Saturday, April 01, 2006

Wordaholism Debut

When Esbee offered me a membership to Wordaholism, one of my favorite blogs, I felt overwhelmed with emotion. Mostly, I felt tickled at the idea that I am worthy of this honor.

tickled pink Informal.
Very pleased; delighted: I was tickled pink by the compliment.
[Middle English tikelen, perhaps frequentative of ticken, to touch lightly.]

Dictionary definition of tickle
The American Heritage® Dictionary of the English Language, Fourth Edition Copyright © 2004, 2000 by Houghton Mifflin Company. Published by Houghton Mifflin Company. All rights reserved. More from Dictionary

Friday, March 31, 2006

5:08 pm on a Thursday

The oldest has come to a standstill. Presented with the question, "Do you want to come with me while I run a quick errand?", he is stymied. He'd like to come with me, but what if he misses something while he's gone? If he doesn't come with me, what if I decide to go somewhere else as well, and he misses out on that? What if, what if, what if?

He's getting nervous now because he can't decide, and his nervousness makes him even less capable of deciding. I smile at him, trying to calm him. "Sweetheart, it's fine either way." It's not enough. He begins to bite at his lip.

I shouldn't have asked. It's what I call The Witching Hour, that time of day when children are tired and emotional and getting hungry. In the youngest, this manifests as temper. In the oldest, it manifests as indecision and occasional tears.

"Come with me." Three words. No question, only a request. He smiles, freed from the moment, and walks to the car.

1. To procrastinate.
2. To be unable to come to a decision; vacillate.
3. To spend time on insignificant things; dawdle.
[Reduplication of the question shall I? .]
"shilly-shally." The American Heritage® Dictionary of the English Language, Fourth Edition. Houghton Mifflin Company, 2004. 31 Mar. 2006.

Wednesday, March 29, 2006

Snuggling with my whelp

After a long day today, the youngest snuggled up next to me on the couch and asked to watch PBS. Sesame Street was on, and the number of the day was 7, which means we got to see one of my favorite number vignettes, the lyrics of which include this gem:

The seventh son of the Alligator King
Was a thoughtful little whelp.
He said, "Daddy, appears to me
That you could use a little help."
Music and Lyrics by Donald Hadley/William Luckey (c)1971 Sesame Street, Inc. (ASCAP)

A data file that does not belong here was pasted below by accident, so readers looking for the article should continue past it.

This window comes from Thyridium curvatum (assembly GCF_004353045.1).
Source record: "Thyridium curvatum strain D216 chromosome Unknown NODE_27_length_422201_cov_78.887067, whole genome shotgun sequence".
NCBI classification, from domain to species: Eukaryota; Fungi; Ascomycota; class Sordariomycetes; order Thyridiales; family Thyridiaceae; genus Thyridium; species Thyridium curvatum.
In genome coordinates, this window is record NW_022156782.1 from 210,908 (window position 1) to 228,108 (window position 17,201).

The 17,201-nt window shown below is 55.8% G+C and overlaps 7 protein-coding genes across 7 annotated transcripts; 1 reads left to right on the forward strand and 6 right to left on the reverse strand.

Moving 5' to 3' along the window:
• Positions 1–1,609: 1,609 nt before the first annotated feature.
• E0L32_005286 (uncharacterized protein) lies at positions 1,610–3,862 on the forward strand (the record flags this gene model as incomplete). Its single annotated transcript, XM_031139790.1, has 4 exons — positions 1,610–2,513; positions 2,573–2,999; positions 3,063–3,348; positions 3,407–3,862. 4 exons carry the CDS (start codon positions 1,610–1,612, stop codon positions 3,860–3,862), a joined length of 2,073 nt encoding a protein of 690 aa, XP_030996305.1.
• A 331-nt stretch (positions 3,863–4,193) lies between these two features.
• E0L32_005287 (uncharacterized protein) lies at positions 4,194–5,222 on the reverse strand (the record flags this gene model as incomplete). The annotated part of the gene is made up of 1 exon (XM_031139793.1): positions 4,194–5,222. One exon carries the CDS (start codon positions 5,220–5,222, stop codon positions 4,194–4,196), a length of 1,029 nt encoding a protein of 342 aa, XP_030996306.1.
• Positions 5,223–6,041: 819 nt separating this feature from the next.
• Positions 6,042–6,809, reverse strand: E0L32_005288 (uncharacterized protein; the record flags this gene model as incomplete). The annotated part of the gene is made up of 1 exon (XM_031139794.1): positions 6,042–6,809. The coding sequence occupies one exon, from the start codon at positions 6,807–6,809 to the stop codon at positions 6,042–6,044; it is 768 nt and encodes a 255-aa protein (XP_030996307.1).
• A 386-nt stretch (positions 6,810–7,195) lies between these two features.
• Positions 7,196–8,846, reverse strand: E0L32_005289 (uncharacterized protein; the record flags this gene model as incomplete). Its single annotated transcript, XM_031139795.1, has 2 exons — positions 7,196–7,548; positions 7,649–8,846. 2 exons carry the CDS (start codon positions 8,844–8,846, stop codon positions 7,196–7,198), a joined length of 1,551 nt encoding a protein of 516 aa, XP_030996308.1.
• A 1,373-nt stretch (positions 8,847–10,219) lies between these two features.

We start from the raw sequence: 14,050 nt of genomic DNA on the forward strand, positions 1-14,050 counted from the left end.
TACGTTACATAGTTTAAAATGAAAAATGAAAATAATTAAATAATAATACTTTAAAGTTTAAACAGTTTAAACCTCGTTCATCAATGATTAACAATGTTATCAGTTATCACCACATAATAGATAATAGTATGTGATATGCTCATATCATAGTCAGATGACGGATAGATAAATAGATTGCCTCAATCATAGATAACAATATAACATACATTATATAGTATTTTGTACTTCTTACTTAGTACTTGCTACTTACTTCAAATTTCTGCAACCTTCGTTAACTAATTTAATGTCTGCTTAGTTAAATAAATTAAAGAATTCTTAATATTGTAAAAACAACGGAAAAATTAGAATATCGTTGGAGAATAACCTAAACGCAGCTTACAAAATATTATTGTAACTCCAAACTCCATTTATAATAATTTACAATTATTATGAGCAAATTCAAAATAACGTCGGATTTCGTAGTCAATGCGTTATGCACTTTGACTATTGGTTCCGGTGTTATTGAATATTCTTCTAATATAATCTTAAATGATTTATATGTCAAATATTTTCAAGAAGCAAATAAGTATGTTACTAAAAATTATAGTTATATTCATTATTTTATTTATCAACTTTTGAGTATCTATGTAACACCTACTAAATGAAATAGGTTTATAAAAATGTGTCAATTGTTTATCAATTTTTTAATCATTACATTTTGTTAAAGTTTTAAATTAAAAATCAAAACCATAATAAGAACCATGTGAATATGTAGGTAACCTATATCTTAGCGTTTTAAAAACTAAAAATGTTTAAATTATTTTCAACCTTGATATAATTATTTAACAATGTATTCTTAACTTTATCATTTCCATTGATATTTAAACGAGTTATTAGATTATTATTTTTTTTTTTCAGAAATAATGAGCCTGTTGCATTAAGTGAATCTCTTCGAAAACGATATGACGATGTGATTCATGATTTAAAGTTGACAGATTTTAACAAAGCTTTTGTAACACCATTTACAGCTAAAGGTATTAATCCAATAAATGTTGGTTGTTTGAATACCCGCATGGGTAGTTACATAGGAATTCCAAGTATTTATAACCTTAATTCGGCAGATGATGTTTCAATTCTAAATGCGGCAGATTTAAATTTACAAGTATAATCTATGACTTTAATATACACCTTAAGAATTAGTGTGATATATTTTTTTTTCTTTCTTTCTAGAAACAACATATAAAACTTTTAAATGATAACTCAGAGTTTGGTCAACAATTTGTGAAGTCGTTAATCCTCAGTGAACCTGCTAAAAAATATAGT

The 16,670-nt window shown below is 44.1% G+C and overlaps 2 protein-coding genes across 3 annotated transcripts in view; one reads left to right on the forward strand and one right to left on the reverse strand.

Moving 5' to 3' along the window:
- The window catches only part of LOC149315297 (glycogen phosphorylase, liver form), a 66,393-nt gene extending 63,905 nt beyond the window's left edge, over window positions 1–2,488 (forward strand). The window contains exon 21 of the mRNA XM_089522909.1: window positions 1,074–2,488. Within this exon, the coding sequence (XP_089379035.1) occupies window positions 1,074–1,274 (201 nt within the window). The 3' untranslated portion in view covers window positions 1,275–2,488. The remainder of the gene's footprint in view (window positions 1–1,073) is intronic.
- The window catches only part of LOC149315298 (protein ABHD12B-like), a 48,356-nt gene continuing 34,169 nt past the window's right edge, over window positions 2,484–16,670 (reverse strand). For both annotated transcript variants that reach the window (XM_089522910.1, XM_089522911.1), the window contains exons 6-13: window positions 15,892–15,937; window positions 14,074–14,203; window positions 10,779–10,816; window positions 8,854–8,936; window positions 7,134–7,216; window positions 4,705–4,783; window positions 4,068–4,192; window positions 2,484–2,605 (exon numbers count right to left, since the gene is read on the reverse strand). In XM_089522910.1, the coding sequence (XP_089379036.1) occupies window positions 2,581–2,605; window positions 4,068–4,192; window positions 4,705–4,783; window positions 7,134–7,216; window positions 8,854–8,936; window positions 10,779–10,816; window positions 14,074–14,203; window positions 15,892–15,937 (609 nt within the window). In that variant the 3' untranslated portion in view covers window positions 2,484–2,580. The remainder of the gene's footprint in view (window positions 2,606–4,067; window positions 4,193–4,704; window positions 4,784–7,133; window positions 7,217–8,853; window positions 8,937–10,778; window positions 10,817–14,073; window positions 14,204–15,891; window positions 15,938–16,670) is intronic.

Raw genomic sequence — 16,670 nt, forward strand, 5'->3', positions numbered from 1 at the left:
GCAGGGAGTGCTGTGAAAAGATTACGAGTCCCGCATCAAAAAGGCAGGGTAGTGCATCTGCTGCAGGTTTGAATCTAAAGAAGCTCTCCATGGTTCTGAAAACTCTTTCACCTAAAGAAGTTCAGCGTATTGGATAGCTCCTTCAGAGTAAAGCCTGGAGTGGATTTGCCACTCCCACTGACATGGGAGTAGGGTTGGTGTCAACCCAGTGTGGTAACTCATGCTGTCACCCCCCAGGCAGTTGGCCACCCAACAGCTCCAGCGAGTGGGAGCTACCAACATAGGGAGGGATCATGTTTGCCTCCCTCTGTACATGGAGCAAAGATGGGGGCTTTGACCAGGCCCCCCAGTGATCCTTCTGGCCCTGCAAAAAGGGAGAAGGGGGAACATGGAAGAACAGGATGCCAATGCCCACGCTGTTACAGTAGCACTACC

1. A young offspring of a mammal, such as a dog or wolf.
2. A child; a youth.
3. An impudent young fellow.
4. A tooth of a sprocket wheel.
5. Nautical. Any of the ridges on the barrel of a windlass or capstan.
"whelp." The American Heritage® Dictionary of the English Language, Fourth Edition. Houghton Mifflin Company, 2004. 29 Mar. 2006.

Tuesday, March 28, 2006


The oldest is in dire need of sleep. He stayed up reading in bed entirely too late last night. His eyes are filling with tears at the slightest provocation, and he's as grumpy as a hungry bear.

I'm used to the youngest feeling things more strongly, due partially to his personality, partially to his age, and partially to being sick. But the oldest is normally

Taking things easily; carefree.
"happy-go-lucky." The American Heritage® Dictionary of the English Language, Fourth Edition. Houghton Mifflin Company, 2004. 29 Mar. 2006.

I'm going to go pour him into bed now, I think. I bet he can't read for five minutes without falling asleep, especially if I warm his pajamas.

Sunday, March 26, 2006

What a Girl Wants

If you asked me, my dream house would be full of window seats and built-in bookcases. There would be nooks and hidey holes. A glass-fronted butler's pantry. A tin ceiling in the kitchen and a tin roof on the house. A faded, painted wood floor on the screened porch. A deep, sonorous windchime hung somewhere in the yard. And all within walking distance of a rather deserted, untidy beach with lots of tidal pools.

That's the house in which I'd live if I

had my druthers
Have one's choice. The noun druthers is a contraction of “would rather.” [Slang; late 1800s]
"have one's druthers." The American Heritage® Dictionary of Idioms. Houghton Mifflin Company, 1992. 26 Mar. 2006.